Annual Public Lectures Series > David Goldston
Scientists and Journalists:
Getting the Point Across
June 12-16, 2006
Science in the Political Arena
David Goldston, Chief of Majority Staff for the House Science Committee
Summary of comments from June 16
On June 16, 2006, David Goldston, Staff Director for the House Committee on Science, lectured at the University of Rhode Island's Graduate School of Oceanography on the growing focus of science-based questions in political spheres. As Staff Director, Goldston oversees the committee that controls most civilian research and development budgets, including NASA, the Department of Energy, and the Environmental Protection Agency.
Politicians, and members of Congress in particular, have been increasingly interested in scientific research because it is an objective source of information and a building block for new legislation. Goldston explained the gap that politicians are trying to bridge between public policy and science-based research, however, is not that simple. There are several complications and political biases that make the relationship more complicated than it may outwardly seem. Currently, scientists and politicians are interacting to shape a set of guidelines for science to be used as a guide for public policy in an appropriate manner.
The relationship between members of Congress and scientists has always been complicated, leaving no established set of guidelines or policy for their interactions. Today, there are two important factors that are largely defining this relationship in what Goldston called "golden years" of science and Congress communication. The first is the availability of funding and the second is the current trend for politicians to attach themselves in some way to what they refer to as "sound science."
Goldston pointed out that the only truly concerted efforts to increase federal funding in the recent past have been in the areas of science. Even in controversial areas, such as evolutionary biology, there are no serious attacks on funding. This allows scientists to make advances more quickly and relieves tension between the two camps. The push for politicians to involve themselves in science research has been a result of the growing focus on science as a determining factor or tool in policy making.
Goldston explained that science tends to cause extreme polarization within the government. Generally when this happens, the public also becomes very polarized in their movements and attitudes. However, this is not the situation that is currently unfolding. The public, with exception to small extreme groups, while certainly divided over issues, is not aggressively pushing science legislation or trying to stop science legislation from forming.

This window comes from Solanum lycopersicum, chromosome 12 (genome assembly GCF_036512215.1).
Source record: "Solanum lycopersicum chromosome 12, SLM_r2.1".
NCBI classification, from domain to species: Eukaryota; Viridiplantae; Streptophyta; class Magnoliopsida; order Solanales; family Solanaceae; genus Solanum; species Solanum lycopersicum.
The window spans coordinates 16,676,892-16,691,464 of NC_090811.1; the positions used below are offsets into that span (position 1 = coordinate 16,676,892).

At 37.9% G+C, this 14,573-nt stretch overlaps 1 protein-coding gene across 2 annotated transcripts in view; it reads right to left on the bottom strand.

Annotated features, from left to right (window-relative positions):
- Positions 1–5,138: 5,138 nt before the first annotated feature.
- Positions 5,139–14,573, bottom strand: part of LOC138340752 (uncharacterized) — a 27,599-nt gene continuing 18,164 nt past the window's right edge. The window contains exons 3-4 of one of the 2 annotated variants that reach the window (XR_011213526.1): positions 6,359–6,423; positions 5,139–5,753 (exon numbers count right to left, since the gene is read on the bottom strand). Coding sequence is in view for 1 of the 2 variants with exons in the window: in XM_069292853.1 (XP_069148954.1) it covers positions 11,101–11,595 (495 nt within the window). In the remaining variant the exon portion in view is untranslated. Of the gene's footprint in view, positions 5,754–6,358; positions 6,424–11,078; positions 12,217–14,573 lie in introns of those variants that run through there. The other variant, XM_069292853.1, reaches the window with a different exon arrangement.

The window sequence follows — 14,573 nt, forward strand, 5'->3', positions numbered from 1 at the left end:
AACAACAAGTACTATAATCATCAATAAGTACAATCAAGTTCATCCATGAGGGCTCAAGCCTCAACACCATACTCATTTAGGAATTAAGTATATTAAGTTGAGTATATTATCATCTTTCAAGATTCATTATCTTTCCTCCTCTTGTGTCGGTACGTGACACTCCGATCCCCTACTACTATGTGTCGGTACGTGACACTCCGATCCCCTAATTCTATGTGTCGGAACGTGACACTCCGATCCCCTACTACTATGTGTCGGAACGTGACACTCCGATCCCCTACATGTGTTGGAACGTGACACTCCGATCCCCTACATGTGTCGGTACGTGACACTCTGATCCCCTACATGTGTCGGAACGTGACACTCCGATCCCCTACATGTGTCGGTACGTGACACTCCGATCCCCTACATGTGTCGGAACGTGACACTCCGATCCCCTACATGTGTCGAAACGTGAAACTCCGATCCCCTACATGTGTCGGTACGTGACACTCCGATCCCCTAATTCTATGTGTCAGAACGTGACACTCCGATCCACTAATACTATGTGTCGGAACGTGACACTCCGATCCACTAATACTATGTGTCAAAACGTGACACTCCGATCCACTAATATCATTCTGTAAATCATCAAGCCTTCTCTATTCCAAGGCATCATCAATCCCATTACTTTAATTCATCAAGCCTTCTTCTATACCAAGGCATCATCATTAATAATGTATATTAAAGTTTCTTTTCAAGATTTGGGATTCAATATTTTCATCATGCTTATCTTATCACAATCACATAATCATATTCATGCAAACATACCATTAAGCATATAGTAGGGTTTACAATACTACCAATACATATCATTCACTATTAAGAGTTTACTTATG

Although this is the most positive time for the science community as related to politics, it is also the worst in some ways. Rifts still exist between scientists and politicians and there are definite instances in which policy makers are abusing science, creating a highly complicated and complex paradox for both scientists and politicians to overcome.
Politicians and policy makers are trying to use science in order to justify or defend their positions on certain issues so that it does not appear that they are simply promoting their ideological views. In this way, science is becoming pliable for politicians, as they can pick and choose the arguments that they decide to believe, leading to abuse of research and poor presentation of facts to the public.
Science has become the "objective and gold standard" which every politician is trying to use to support their opinions. Goldston explained that "wrapping yourself in science" as a politician is an effective way of drawing people to your cause, as opposed to the more historical trend of wrapping oneself in the flag. In doing this, politicians are putting science on a pedestal, giving opposing politicians the chance to knock it down. All of which is putting science in the position of becoming "a weapon much more than a tool" for progress. According to Goldston, this will be damaging to the reputation of science in various ways.
Contemporary politicians are attempting to frame every issue as a science-based one in order to sway people towards their cause. This leaves the public with numerous issues that are not truly scientifically driven framed in terms of scientific research, which affect the clarity of the actual issue for the voting public.
Goldston presented the 1997 Clinton air reform acts as an example of science research abuse. The Clinton administration was eventually successful in better regulating the standards for ozone protection, but while the science was fairly well understood at the time, the question of what the standards should have been was inappropriately presented to the science community. The matter of ozone standards, Goldston pointed out, was an economic issue. Scientists should have been asked only to inform policy makers on the science.
Goldston concluded that science should be a source of information used to make correct and informed policy decisions. Scientists, politicians, and journalists alike should work to present clear facts to the public, making sure not to abuse science or exaggerate its certainty.
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December 4, 2007